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Bridge Preservation Through the Use of Insecticides and Fire Retardants

Borate insecticides are excellent non-toxic products for application to untreated and unsealed wood members in new or existing covered bridge structures. Some commercially available formulations use glycol as a vehicle to distribute the borates beyond wood surfaces and into structural joints. Products may be spray or brush applied (per manufacturers recommendations) once wood surfaces are clean and dry. Coatings cannot be effectively applied to wood that has been treated or sealed.

Borates have also been known to perform as fire retardants to some extent and may be beneficial in this regard as well.

The only drawback to the use of borates is their solubility in water, i.e. they can be washed out of wood surfaces if exposed to constant water applications such as rainfall, etc. Therefore these products are recommended for interior surfaces or under-deck applications.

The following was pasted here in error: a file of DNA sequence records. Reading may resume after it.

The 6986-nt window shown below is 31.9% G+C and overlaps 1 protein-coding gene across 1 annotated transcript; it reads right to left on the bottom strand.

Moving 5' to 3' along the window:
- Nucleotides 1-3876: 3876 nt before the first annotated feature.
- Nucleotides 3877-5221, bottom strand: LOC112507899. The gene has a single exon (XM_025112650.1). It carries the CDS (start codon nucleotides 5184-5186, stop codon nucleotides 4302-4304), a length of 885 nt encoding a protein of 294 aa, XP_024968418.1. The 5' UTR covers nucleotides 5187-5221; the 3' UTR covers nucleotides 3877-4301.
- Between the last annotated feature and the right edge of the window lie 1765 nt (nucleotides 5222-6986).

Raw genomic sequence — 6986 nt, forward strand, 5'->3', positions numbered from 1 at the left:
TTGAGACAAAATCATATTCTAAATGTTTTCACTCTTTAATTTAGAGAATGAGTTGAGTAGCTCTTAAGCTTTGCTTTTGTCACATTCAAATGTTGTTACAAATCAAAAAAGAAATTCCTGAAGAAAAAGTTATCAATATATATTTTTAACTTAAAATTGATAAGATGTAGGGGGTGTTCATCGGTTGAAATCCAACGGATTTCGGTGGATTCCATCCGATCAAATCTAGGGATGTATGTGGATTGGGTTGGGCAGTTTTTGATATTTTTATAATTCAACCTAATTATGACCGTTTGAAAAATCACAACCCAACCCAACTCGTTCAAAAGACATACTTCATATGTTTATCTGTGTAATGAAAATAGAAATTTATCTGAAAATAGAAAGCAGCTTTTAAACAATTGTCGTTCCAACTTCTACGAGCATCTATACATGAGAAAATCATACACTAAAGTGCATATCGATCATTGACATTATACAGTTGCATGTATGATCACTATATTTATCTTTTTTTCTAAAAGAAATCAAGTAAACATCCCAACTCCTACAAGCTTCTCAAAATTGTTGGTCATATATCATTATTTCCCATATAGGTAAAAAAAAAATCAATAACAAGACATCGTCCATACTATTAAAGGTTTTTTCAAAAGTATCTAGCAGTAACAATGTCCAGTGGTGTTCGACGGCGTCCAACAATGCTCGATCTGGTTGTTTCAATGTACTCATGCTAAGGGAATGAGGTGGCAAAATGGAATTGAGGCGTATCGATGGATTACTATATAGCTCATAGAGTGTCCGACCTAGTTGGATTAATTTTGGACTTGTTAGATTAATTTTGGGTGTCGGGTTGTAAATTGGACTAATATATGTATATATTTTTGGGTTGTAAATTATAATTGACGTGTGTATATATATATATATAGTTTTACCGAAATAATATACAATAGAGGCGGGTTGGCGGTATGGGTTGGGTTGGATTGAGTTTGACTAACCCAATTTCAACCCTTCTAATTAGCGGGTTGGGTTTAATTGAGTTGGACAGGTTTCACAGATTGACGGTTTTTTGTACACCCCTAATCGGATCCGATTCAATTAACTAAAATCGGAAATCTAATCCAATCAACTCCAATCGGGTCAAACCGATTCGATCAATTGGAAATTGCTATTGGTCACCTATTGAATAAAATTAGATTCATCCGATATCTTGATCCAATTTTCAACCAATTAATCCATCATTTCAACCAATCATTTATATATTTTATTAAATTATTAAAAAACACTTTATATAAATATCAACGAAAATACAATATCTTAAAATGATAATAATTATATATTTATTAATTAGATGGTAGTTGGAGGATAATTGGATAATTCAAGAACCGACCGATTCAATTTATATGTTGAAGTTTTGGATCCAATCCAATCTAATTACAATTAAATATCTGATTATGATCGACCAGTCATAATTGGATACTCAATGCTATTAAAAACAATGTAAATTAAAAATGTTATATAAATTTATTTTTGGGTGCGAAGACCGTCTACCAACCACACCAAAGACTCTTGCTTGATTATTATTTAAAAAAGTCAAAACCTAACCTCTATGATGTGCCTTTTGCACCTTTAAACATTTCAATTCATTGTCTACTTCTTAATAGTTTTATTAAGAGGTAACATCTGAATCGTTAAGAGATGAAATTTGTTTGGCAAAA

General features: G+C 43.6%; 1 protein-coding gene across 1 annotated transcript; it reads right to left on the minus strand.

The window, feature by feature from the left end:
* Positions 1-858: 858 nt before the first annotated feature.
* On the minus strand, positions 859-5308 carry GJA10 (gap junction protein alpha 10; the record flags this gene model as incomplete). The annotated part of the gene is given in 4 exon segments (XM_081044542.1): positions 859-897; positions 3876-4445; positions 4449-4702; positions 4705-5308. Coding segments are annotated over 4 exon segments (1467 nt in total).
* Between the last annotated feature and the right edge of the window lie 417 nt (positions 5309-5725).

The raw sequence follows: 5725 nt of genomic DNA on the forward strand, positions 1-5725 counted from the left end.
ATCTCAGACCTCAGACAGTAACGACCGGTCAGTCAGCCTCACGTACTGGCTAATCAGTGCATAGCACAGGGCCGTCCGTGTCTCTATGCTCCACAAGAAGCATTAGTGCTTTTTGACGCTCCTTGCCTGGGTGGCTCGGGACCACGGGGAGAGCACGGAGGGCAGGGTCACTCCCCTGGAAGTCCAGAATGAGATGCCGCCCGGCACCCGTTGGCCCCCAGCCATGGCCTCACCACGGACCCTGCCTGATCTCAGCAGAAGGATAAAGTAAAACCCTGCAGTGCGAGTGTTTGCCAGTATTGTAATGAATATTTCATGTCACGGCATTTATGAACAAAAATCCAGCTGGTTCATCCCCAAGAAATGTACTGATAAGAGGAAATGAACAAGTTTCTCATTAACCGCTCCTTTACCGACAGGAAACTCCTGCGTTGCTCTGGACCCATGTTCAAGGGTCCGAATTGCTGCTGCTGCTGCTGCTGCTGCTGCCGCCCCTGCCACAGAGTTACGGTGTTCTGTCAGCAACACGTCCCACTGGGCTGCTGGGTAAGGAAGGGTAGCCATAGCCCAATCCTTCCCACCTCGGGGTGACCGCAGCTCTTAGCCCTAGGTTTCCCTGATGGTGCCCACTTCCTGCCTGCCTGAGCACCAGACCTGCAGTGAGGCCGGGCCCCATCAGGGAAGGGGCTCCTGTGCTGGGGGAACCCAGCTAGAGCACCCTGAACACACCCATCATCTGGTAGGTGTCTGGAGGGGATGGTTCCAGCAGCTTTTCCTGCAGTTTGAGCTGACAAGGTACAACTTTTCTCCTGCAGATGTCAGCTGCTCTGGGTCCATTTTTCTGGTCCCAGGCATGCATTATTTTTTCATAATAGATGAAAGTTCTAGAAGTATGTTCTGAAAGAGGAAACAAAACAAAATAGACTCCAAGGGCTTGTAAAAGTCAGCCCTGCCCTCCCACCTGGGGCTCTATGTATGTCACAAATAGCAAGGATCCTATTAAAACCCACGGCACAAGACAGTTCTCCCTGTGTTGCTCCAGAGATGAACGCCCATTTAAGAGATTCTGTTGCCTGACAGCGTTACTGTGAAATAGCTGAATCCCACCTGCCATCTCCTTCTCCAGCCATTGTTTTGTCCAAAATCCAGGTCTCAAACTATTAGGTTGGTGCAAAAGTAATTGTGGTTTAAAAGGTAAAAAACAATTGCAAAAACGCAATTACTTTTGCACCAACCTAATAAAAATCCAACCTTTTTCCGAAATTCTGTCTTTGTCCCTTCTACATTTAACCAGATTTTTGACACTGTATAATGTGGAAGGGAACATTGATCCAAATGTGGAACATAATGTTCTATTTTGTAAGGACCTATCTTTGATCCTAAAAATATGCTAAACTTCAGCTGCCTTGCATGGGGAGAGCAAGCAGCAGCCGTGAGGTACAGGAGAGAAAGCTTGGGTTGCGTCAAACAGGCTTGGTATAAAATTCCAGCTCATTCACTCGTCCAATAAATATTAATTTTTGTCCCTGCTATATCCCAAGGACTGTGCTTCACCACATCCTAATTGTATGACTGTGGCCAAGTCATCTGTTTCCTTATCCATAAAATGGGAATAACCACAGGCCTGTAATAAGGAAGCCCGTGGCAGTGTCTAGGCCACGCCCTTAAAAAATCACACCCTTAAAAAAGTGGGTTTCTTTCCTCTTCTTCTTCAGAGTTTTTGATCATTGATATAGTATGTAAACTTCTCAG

Various commercial products are available as fire retardants for interior and exterior applications. Exterior use products should seal wood surfaces to prevent wetting but should also allow surfaces to age or gray to natural appearance. Retardants used over borate insecticides should be compatible as overcoats.

All coatings, whether fire retardant or insecticide should be applied as clear solutions. Clear solutions which contain salts sometimes dry with a very slight milky (surface) appearance, however the benefits of these product far out-weigh any such considerations.

[This article submitted by John Weaver, P.E., Vermont Agency of Transportation]
Originally posted December 2, 2001